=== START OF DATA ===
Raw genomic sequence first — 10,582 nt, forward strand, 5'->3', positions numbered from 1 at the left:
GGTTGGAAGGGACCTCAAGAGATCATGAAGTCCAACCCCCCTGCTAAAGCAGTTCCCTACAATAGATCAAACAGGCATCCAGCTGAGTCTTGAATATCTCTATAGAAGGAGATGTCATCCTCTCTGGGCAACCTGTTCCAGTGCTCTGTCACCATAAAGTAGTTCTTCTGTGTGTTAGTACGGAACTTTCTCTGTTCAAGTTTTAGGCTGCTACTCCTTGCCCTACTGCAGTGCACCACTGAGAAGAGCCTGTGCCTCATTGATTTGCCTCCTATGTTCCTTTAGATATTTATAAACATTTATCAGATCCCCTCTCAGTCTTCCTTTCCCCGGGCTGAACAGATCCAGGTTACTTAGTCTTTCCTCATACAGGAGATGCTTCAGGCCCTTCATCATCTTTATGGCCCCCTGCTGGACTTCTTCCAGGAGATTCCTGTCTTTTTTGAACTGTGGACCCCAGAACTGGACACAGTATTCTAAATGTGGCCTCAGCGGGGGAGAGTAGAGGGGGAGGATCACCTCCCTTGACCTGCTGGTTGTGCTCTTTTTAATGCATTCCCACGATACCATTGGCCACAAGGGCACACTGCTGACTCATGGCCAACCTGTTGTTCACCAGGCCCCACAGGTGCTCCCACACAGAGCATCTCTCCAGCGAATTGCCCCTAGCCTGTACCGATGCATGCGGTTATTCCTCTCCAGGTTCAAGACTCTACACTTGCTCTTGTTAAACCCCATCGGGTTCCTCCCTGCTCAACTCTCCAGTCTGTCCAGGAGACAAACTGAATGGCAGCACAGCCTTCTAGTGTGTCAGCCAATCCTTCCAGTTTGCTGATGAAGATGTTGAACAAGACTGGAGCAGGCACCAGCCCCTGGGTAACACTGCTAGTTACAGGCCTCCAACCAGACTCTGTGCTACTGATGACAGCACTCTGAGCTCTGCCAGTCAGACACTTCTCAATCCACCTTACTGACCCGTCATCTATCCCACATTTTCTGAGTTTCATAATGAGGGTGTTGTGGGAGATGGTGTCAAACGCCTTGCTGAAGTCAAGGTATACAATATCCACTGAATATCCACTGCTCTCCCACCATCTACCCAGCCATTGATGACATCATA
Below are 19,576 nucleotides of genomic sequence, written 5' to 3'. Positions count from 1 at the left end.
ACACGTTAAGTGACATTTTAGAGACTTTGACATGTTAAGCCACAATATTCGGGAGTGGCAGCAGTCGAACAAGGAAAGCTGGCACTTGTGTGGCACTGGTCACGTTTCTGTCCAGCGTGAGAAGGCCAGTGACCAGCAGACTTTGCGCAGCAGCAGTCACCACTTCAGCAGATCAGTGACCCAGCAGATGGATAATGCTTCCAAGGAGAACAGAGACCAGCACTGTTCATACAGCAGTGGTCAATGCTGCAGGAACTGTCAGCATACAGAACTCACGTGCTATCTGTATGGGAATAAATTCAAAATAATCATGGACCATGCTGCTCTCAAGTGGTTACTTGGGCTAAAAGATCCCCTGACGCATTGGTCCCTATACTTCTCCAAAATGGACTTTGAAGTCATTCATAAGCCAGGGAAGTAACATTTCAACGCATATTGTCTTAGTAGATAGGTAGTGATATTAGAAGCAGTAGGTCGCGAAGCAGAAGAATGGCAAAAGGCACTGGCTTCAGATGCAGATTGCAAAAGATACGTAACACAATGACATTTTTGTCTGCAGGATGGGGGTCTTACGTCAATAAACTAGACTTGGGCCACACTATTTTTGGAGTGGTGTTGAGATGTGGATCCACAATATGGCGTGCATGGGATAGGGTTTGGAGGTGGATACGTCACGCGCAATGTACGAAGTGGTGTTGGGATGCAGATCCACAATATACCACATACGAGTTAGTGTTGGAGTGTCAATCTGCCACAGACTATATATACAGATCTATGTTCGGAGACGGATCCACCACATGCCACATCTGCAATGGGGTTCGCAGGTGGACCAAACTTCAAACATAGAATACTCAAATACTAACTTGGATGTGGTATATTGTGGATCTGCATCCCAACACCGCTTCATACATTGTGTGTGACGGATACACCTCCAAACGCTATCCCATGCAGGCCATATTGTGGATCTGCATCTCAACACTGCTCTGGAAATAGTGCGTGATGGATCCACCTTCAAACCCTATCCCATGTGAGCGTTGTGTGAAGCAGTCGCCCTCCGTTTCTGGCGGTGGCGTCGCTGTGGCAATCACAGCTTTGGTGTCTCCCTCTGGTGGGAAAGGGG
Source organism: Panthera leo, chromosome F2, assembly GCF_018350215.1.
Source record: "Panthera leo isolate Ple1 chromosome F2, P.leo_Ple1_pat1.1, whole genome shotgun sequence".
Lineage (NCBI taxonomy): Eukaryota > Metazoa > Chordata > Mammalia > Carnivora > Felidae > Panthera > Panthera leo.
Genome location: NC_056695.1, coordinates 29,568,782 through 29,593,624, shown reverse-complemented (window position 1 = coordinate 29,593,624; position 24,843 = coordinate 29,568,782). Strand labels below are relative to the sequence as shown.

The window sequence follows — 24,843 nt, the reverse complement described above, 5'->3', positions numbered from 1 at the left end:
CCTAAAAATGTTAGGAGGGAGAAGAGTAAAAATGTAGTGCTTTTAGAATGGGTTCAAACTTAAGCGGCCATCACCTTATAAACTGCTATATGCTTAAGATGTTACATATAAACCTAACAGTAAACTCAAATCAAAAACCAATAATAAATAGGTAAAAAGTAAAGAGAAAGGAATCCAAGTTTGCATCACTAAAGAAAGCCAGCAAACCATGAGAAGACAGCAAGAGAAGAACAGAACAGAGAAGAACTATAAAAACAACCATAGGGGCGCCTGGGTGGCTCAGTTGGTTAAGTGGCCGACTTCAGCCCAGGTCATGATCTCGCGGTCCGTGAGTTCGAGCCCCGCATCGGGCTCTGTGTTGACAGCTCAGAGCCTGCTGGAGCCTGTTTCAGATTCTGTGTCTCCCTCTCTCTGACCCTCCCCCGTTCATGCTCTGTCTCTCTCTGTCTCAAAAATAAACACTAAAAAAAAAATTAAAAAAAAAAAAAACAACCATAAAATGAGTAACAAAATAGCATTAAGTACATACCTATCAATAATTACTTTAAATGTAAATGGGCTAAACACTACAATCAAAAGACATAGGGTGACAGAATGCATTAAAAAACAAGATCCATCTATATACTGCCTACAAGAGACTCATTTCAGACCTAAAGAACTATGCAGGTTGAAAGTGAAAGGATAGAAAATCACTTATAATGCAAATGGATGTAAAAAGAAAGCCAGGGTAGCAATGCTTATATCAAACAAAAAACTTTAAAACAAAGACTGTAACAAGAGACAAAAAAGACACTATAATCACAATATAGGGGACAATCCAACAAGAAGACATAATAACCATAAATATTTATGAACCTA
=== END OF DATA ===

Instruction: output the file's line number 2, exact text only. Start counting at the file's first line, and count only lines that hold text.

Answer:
GGTTGGAAGGGACCTCAAGAGATCATGAAGTCCAACCCCCCTGCTAAAGCAGTTCCCTACAATAGATCAAACAGGCATCCAGCTGAGTCTTGAATATCTCTATAGAAGGAGATGTCATCCTCTCTGGGCAACCTGTTCCAGTGCTCTGTCACCATAAAGTAGTTCTTCTGTGTGTTAGTACGGAACTTTCTCTGTTCAAGTTTTAGGCTGCTACTCCTTGCCCTACTGCAGTGCACCACTGAGAAGAGCCTGTGCCTCATTGATTTGCCTCCTATGTTCCTTTAGATATTTATAAACATTTATCAGATCCCCTCTCAGTCTTCCTTTCCCCGGGCTGAACAGATCCAGGTTACTTAGTCTTTCCTCATACAGGAGATGCTTCAGGCCCTTCATCATCTTTATGGCCCCCTGCTGGACTTCTTCCAGGAGATTCCTGTCTTTTTTGAACTGTGGACCCCAGAACTGGACACAGTATTCTAAATGTGGCCTCAGCGGGGGAGAGTAGAGGGGGAGGATCACCTCCCTTGACCTGCTGGTTGTGCTCTTTTTAATGCATTCCCACGATACCATTGGCCACAAGGGCACACTGCTGACTCATGGCCAACCTGTTGTTCACCAGGCCCCACAGGTGCTCCCACACAGAGCATCTCTCCAGCGAATTGCCCCTAGCCTGTACCGATGCATGCGGTTATTCCTCTCCAGGTTCAAGACTCTACACTTGCTCTTGTTAAACCCCATCGGGTTCCTCCCTGCTCAACTCTCCAGTCTGTCCAGGAGACAAACTGAATGGCAGCACAGCCTTCTAGTGTGTCAGCCAATCCTTCCAGTTTGCTGATGAAGATGTTGAACAAGACTGGAGCAGGCACCAGCCCCTGGGTAACACTGCTAGTTACAGGCCTCCAACCAGACTCTGTGCTACTGATGACAGCACTCTGAGCTCTGCCAGTCAGACACTTCTCAATCCACCTTACTGACCCGTCATCTATCCCACATTTTCTGAGTTTCATAATGAGGGTGTTGTGGGAGATGGTGTCAAACGCCTTGCTGAAGTCAAGGTATACAATATCCACTGAATATCCACTGCTCTCCCACCATCTACCCAGCCATTGATGACATCATA